Subject: This big



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I almost NEVER get on compuserve, except tonight when I was trying to help

a friend with airfares to Madrid and accidently found your recent posting.

Ciao for now.


<---- Begin Forwarded Message ----> From: Subject: This big To: Cc:,,,,,,,,,,,,,,,, Date: Wed, 10 Dec 1997 09:58:40 +0000 From: Ed Atkeson  Reply-To: To: "Galligan, Jan"  Subject: How big How big is the "Maja"? ++++++++++++++++++++++++++++++++++++++++++++++++++++++++++++++ 12-12-97 From 1775 to 1792 Goya was a painter of the court and in 1789 was given the title of Court Painter.  In 1792 he suffered an illness that left him completely deaf, and from then on his art became more personal and often bizzare. Sometime between 1795 and 1803 he painted a pair of figure paintings, "The Naked Maja" and "The Clothed Maja". Historians believe that "The Naked Maja" precedes "The Clothed Maja" by several years.   In "The Naked Maja", Goya's careful and glossy brushwork achieves a gleaming and velvety finish which suggests sensousness. The perfect chromatic tonality, composed of greens, greys, whites and flesh colors, results in a supremely delicate coloring. In "The Clothed Maja", Goya used a freer style, broad brushwork and bolder colours, introducing the yellow of her jacket and the rose colour in the sash incircling her waist like a band. Both paintings were in the private collection of Don Manuel de Godoy, former Prime Minister of Spain, whose portrait "Don Manuel de Godoy", Goya painted in 1803. In this portrait he is shown  formidably self-satisfied, gazing beyond the furled standard with an almost cruel delight at some private pleasure. In 1815, The Spanish Inquisition took both paintings and judged them obscene. The pose of the Maja (The Gypsy) is hardly less provocative even in full dress, and clearly she offers herself sexually. Her pose recalls the abandonded nude at the right of Titian's "Andrian Bacchanal", then in the royal collection of Spain. Both paintings now hang side by side in Room XXXVI on the Main Floor at the far east end of the Museo del Prado. The paintings are as twins, framed in the exact manner, each measuring 24 feet  wide by 11 feet high. <----  End Forwarded Message  ---->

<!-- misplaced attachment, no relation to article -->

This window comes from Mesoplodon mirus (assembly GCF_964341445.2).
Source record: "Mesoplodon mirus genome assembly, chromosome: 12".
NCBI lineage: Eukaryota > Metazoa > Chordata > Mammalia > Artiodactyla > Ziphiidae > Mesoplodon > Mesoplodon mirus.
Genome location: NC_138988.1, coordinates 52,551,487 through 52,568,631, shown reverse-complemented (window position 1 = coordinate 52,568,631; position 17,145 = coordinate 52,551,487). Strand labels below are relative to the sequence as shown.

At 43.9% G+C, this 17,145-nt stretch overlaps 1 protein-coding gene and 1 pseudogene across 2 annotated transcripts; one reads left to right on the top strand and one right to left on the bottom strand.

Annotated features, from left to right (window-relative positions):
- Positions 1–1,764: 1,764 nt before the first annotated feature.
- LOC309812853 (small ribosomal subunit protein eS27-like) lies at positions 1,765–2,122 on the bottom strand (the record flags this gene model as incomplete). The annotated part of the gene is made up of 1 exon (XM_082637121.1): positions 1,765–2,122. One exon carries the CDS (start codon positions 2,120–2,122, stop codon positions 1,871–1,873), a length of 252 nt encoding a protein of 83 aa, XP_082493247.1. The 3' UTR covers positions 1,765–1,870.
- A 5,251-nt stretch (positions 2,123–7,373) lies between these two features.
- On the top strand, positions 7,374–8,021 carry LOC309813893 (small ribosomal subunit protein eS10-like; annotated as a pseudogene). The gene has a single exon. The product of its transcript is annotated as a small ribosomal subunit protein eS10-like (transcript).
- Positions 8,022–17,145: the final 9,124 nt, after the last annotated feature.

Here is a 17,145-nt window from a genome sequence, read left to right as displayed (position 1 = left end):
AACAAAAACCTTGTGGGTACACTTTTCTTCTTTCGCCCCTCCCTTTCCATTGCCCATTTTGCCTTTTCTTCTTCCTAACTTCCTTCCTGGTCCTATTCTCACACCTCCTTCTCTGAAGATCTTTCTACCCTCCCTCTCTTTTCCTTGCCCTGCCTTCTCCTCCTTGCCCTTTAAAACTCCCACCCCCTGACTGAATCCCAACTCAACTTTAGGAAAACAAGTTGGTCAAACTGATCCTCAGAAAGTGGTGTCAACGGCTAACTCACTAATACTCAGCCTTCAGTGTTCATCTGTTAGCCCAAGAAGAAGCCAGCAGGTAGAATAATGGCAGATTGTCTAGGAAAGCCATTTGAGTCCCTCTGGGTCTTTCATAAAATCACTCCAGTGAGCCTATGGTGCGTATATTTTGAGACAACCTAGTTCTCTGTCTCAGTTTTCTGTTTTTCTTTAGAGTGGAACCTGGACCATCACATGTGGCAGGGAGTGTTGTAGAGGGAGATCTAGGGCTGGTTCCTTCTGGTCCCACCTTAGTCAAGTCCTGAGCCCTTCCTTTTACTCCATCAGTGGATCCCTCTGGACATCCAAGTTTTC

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Jan Galligan Jan Galligan c/o Sprynet
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